Israeli president proclaims ‘absolute majority supports a hostage deal’ as talks continue – Washington Examiner

Israeli President Isaac Herzog declared on Sunday that an “absolute majority” of the country supports a ceasefire deal that secures the release of the remaining hostages.

His comments, which coincide with the nine-month anniversary of the Oct. 7 terrorist attack when Hamas killed roughly 1,200 people and kidnapped approximately 250 others, come as Israeli and Hamas negotiators are continuing the recently renewed ceasefire discussions. It’s unclear how many of the roughly 100 hostages are still alive.

“Our commitment to return the kidnapped is absolute and supreme. We do not forget them for a moment. The people of Israel do not forget them for a moment. In every home and family, in every synagogue, in every community, in every public and private event – we hear from all sides the concern for the abductees, the prayer and the cry – for their quick return home,” Herzog said on X. “The entire nation wants their return, and an absolute majority supports a hostage deal. The state’s duty is to return them and it is at the heart of the consensus.”

Last week, Hamas reached out to the Egyptian and Qatari mediators indicating it had softened on some previous sticking points. They have now dropped their previous demand that Israel agree to end the war in Gaza completely prior to the start of the ceasefire, and now said it would allow negotiations to achieve that throughout the first phase of the deal, a Hamas source told Reuters

Hamas is now awaiting Israel’s response.

A senior Biden administration official described Hamas’s initial response a couple days ago as “a breakthrough on a critical impasse.”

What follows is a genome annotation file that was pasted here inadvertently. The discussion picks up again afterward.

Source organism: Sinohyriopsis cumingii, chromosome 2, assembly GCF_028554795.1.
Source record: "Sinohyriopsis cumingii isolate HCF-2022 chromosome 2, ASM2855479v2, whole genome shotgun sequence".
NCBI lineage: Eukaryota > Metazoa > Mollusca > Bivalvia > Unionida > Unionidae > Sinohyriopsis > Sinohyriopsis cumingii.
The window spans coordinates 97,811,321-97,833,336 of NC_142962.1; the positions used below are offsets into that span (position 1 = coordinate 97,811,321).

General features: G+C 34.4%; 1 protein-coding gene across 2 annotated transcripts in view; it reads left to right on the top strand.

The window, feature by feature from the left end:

The proposal is reportedly close to the one President Joe Biden publicly outlined in late May. The two sides did not immediately come to an agreement following the president’s description of the proposal, which was a three-phase end of the war.

During the first phase, which would last four to six weeks, Hamas would release elderly, women, and those in need of care. At the same time, Israeli forces would withdraw from densely populated areas of Gaza, and Israel would release hundreds of Palestinians detained in Israel. It would allow for a surge in desperately needed humanitarian aid.

Details of the second phase would be finalized during the first phase, which could be extended if the specifics of it are not determined in time, though it would include the release of all living remaining hostages and the complete withdrawal of Israeli forces from Gaza.

Despite the renewed effort, the deal is not a guarantee to occur. Israel and Hamas have repeatedly failed to come to a second ceasefire deal since the first one expired at the end of November.

Israeli officials, including Prime Minister Benjamin Netanyahu, have indicated recently that the war in Gaza is slowly coming to an end, though their operations continue.


There is tension along Israel’s northern border with Hezbollah, the Lebanese-based terrorist group that’s widely considered to be better armed and a larger force than Hamas. Hezbollah began firing rockets and missiles over the border into northern Israel on Oct. 8 in solidarity with Hamas.

Leaders from both Hezbollah and Israel have threatened to escalate their limited conflict into a full-blown ground invasion in recent weeks, though U.S. officials are hoping an Israeli-Hamas ceasefire deal would settle some of the Israel-Hezbollah tension.